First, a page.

The diplomat reminded the journalist of the fact that Robert Schuman, a qualified lawyer, French foreign minister between 1948 and 1952 and a man who is regarded as one of the founding fathers of European unity, could be regarded as the brainchild of the cornerstones — the free movement of goods, capital, services and persons — which constitute the underlying philosophy of the now 27-nation bloc.

“Europe will not be built in a day nor as part of some overall design; it will be built through practical achievements that first create a sense of common purpose,” Schuman declared on May 9, 1950.

May 9 is now being celebrated as “Europe Day,” with Turkey, an EU membership candidate country, participating in these celebrations since 1999.

“Turkey is now realizing an ideal dating back to 1950 in its region, on its own and even without becoming a member of the EU. Does this spell ‘Easternness’?” the diplomat asked the journalist.

“These territories are our neighborhood, factually and not with some epithets such as ‘the European Neighborhood Policy.’ Current EU members are neighbors through ‘acronyms’ or epithets but we are neighbors with our border gates. That’s why we are able to speak and understand the language of Iran and Syria. Is this Easternness?”

Casual connections

At the TAC Economic Forum, Foreign Minister Ahmet Davutoğlu said that they are inviting all interested countries to join “the zone of free movement of goods and persons,” which he said should not be seen as an alternative to the EU.

Turkey is still eager to join the EU but that the bloc “cannot and should not restrict [Turkey’s] relations with its neighbors,” Davutoğlu said.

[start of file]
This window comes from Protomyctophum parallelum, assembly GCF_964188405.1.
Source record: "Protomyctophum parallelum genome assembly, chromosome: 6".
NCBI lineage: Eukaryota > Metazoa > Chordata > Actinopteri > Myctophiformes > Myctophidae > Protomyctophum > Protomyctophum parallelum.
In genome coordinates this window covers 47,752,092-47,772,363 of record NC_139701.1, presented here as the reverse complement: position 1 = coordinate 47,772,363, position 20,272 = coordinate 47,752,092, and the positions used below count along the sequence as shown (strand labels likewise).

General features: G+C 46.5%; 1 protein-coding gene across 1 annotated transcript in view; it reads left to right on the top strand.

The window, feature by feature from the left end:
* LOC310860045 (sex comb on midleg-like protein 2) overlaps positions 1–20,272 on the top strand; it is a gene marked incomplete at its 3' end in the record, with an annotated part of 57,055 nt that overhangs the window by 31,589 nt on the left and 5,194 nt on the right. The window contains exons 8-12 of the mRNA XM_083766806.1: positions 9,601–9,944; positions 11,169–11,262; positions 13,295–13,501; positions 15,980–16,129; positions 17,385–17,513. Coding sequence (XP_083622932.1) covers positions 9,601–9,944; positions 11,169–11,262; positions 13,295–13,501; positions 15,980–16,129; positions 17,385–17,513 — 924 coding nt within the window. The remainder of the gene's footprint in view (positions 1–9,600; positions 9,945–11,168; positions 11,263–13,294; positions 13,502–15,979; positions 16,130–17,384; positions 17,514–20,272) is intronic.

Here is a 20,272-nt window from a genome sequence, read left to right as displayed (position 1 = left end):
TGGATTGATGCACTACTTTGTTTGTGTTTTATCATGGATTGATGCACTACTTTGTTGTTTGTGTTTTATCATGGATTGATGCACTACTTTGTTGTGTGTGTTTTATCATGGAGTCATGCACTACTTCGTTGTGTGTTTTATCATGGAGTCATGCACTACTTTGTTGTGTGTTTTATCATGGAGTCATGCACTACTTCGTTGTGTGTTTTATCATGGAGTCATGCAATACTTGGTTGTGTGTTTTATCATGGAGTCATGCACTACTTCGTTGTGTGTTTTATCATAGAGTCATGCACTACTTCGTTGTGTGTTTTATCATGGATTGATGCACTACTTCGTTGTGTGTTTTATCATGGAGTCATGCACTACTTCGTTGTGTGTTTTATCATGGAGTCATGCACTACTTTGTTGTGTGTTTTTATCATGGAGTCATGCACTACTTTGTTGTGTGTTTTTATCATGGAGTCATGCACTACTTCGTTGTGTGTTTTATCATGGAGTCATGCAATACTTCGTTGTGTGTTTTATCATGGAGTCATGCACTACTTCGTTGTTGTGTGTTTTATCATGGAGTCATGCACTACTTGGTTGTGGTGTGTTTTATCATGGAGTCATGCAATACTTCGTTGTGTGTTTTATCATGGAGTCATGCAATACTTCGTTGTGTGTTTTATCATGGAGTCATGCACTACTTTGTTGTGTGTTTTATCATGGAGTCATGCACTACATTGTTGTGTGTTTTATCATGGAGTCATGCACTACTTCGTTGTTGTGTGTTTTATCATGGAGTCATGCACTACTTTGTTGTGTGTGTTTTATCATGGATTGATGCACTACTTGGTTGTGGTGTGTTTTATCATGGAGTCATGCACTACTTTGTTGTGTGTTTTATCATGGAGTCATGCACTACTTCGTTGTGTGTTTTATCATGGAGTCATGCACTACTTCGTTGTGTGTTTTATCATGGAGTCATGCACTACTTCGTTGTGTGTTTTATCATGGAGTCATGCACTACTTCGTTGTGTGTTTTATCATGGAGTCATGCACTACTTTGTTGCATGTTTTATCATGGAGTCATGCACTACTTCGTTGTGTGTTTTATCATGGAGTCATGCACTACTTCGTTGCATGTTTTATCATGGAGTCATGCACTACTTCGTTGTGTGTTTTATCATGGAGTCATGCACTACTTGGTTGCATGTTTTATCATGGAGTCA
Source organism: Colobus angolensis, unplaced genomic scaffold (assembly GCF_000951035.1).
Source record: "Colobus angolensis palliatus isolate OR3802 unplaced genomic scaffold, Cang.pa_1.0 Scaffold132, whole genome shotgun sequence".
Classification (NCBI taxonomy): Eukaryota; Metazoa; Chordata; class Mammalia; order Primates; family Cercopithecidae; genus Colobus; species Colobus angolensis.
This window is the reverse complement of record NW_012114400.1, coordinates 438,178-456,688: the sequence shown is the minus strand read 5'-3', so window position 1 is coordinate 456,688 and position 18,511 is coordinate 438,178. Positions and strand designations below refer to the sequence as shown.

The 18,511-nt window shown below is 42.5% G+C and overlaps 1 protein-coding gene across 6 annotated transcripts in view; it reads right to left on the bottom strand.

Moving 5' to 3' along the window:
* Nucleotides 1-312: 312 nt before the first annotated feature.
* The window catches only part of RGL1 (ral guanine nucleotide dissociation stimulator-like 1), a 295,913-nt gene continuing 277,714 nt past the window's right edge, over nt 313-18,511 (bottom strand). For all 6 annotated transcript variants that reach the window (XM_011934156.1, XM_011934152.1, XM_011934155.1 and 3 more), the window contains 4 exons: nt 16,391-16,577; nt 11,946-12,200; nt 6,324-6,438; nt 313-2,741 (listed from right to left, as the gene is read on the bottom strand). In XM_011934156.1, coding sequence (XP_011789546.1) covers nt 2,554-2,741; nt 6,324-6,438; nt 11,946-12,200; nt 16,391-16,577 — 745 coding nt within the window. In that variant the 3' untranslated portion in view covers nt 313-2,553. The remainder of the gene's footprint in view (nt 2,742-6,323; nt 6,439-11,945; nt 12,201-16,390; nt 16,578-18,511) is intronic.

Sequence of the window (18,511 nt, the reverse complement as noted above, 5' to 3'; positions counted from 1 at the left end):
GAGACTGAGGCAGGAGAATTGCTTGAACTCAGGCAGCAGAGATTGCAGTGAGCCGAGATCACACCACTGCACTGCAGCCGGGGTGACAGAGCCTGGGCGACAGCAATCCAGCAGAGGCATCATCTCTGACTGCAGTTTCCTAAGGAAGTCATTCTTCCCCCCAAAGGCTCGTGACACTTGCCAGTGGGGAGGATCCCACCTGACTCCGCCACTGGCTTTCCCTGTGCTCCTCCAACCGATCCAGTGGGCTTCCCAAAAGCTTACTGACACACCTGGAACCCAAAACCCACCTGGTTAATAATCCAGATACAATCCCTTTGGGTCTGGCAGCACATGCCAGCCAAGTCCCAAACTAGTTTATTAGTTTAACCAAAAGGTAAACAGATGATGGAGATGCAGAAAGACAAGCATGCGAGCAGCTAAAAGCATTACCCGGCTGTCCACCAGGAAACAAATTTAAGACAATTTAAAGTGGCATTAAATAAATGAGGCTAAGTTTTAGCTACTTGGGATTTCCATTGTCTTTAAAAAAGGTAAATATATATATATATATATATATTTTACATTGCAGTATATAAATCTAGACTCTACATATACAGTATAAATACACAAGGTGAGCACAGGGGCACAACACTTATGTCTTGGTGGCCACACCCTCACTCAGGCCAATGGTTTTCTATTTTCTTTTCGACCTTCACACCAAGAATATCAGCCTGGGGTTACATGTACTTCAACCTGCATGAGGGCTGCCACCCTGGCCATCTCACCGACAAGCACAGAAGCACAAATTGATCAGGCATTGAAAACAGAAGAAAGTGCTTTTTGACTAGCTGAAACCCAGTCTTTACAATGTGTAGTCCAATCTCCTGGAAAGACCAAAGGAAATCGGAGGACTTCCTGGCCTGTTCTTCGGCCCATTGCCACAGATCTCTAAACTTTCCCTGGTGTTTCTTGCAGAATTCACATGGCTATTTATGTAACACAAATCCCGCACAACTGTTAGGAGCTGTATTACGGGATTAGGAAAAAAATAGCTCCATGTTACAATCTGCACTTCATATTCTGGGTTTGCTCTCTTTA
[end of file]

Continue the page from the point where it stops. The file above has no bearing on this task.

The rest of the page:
According to Foreign Ministry spokesman Burak Özügergin, arguments suggesting that the EU “in a way” pushed Turkey away are accurate because Turkey has not been treated fairly by the bloc — particularly due to certain “sui generis” figures using Turkey’s EU membership issue to score domestic points.

“This is a mathematical truth. But, making a causal connection between this fact and Turkey’s regional efforts is totally wrong,” Özügergin told Sunday’s Zaman. “Turkey is not exerting its efforts within the region as a counter response to the EU’s attitude. These efforts are part of Turkey’s regional vision and if the EU had also been visionary, it would try to make use of the synergy created within the region thanks to Turkey’s efforts,” Özügergin added.

Analyses and articles written a year or more ago may still be valid today. One such analysis is a Jan. 29, 2009 article focusing on the issue at hand. It was written by foreign policy analyst Soli Özel and titled “The Back and Forth of Turkey’s ‘Westernness’.”

“Whether or not Turkey is turning its back on the West is a frequently asked question and a common refrain, particularly after Turkey’s reaction to Israel’s assault against Hamas in Gaza. Turkey remains strategically Western-oriented and in fact the ongoing Ergenekon investigation reaffirms its Atlanticist credentials. What Turkey’s Western allies must do is have a self-critical look at their record and then ask themselves whether the strategic ‘Westernness’ of Turkey is enough. How Turkey’s Western partners deal with these issues and whether they will spend the necessary time and energy to manage their relationships with Turkey may have as much, if not more, of an impact on how Turkey ultimately develops,” Özel wrote at the time.

This seems like the right time — for Turkey’s allies in Washington and EU capitals as well as for those columnists, opinion leaders and politicians within Turkey who gave credit to the aforementioned arguments about a so-called shift in Turkey’s foreign policy axis — to take a fresh look at Özel’s arguments without forgetting the interaction between debates surrounding Turkey’s foreign policy and domestic policy.

Remarks by Davutoğlu delivered this week when responding to questions about whether or not Turkey is involved in a shift of orientation in its foreign policy actually point to the need for such a fresh look and for focusing on the interaction between debates surrounding Turkey’s foreign policy and domestic policy.

Stating that they never said they had “given up the European ideal,” Davutoğlu added that people who criticize Turkey in that regard should give an enthusiastic level of support to the constitutional reform package in Turkey.

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Sources

Source : TdZ, 13 June 2010, Sunday